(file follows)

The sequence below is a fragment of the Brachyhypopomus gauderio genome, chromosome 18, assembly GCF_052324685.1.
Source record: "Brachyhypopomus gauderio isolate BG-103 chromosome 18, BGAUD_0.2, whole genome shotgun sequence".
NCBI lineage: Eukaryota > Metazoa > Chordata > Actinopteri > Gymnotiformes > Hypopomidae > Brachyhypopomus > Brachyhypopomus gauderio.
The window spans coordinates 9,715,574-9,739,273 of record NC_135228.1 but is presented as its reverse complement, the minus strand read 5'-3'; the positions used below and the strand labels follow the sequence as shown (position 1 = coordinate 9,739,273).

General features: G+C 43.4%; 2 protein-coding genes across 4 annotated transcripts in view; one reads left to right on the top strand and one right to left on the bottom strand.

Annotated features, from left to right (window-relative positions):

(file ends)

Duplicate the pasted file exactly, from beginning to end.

The sequence below is a fragment of the Brachyhypopomus gauderio genome, chromosome 18, assembly GCF_052324685.1.
Source record: "Brachyhypopomus gauderio isolate BG-103 chromosome 18, BGAUD_0.2, whole genome shotgun sequence".
NCBI lineage: Eukaryota > Metazoa > Chordata > Actinopteri > Gymnotiformes > Hypopomidae > Brachyhypopomus > Brachyhypopomus gauderio.
The window spans coordinates 9,715,574-9,739,273 of record NC_135228.1 but is presented as its reverse complement, the minus strand read 5'-3'; the positions used below and the strand labels follow the sequence as shown (position 1 = coordinate 9,739,273).

General features: G+C 43.4%; 2 protein-coding genes across 4 annotated transcripts in view; one reads left to right on the top strand and one right to left on the bottom strand.

Annotated features, from left to right (window-relative positions):